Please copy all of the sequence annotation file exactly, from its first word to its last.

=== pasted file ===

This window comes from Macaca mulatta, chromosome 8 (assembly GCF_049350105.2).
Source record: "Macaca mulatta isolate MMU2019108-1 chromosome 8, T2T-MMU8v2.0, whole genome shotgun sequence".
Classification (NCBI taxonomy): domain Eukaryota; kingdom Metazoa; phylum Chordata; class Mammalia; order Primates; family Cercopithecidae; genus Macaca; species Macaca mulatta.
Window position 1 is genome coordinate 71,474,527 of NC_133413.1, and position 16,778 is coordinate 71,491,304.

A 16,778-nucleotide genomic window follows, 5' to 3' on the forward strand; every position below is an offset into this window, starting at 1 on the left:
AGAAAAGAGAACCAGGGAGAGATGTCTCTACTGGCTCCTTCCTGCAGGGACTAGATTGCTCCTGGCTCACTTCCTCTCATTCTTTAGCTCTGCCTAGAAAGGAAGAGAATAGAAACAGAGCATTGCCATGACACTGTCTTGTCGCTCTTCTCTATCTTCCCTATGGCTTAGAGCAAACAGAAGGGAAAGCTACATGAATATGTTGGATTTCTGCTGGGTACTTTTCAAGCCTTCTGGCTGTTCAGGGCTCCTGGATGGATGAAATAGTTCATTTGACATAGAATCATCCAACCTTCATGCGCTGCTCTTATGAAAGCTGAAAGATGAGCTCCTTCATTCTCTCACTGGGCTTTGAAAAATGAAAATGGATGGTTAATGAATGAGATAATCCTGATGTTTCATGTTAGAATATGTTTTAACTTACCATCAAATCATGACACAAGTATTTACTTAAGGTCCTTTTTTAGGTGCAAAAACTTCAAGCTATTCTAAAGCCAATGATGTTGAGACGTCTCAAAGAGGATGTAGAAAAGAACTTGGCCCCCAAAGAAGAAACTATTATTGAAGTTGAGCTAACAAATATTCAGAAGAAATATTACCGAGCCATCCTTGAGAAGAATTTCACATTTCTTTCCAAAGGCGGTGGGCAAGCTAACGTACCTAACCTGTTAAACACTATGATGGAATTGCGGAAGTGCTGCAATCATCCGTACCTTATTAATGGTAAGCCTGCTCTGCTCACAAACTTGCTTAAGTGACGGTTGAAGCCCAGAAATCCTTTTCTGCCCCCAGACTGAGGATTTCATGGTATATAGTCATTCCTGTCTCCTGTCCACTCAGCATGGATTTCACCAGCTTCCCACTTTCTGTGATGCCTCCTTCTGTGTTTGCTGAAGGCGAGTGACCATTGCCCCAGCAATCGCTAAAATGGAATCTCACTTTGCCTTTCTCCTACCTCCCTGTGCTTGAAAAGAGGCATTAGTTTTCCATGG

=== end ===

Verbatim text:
This window comes from Macaca mulatta, chromosome 8 (assembly GCF_049350105.2).
Source record: "Macaca mulatta isolate MMU2019108-1 chromosome 8, T2T-MMU8v2.0, whole genome shotgun sequence".
Classification (NCBI taxonomy): domain Eukaryota; kingdom Metazoa; phylum Chordata; class Mammalia; order Primates; family Cercopithecidae; genus Macaca; species Macaca mulatta.
Window position 1 is genome coordinate 71,474,527 of NC_133413.1, and position 16,778 is coordinate 71,491,304.

A 16,778-nucleotide genomic window follows, 5' to 3' on the forward strand; every position below is an offset into this window, starting at 1 on the left:
AGAAAAGAGAACCAGGGAGAGATGTCTCTACTGGCTCCTTCCTGCAGGGACTAGATTGCTCCTGGCTCACTTCCTCTCATTCTTTAGCTCTGCCTAGAAAGGAAGAGAATAGAAACAGAGCATTGCCATGACACTGTCTTGTCGCTCTTCTCTATCTTCCCTATGGCTTAGAGCAAACAGAAGGGAAAGCTACATGAATATGTTGGATTTCTGCTGGGTACTTTTCAAGCCTTCTGGCTGTTCAGGGCTCCTGGATGGATGAAATAGTTCATTTGACATAGAATCATCCAACCTTCATGCGCTGCTCTTATGAAAGCTGAAAGATGAGCTCCTTCATTCTCTCACTGGGCTTTGAAAAATGAAAATGGATGGTTAATGAATGAGATAATCCTGATGTTTCATGTTAGAATATGTTTTAACTTACCATCAAATCATGACACAAGTATTTACTTAAGGTCCTTTTTTAGGTGCAAAAACTTCAAGCTATTCTAAAGCCAATGATGTTGAGACGTCTCAAAGAGGATGTAGAAAAGAACTTGGCCCCCAAAGAAGAAACTATTATTGAAGTTGAGCTAACAAATATTCAGAAGAAATATTACCGAGCCATCCTTGAGAAGAATTTCACATTTCTTTCCAAAGGCGGTGGGCAAGCTAACGTACCTAACCTGTTAAACACTATGATGGAATTGCGGAAGTGCTGCAATCATCCGTACCTTATTAATGGTAAGCCTGCTCTGCTCACAAACTTGCTTAAGTGACGGTTGAAGCCCAGAAATCCTTTTCTGCCCCCAGACTGAGGATTTCATGGTATATAGTCATTCCTGTCTCCTGTCCACTCAGCATGGATTTCACCAGCTTCCCACTTTCTGTGATGCCTCCTTCTGTGTTTGCTGAAGGCGAGTGACCATTGCCCCAGCAATCGCTAAAATGGAATCTCACTTTGCCTTTCTCCTACCTCCCTGTGCTTGAAAAGAGGCATTAGTTTTCCATGG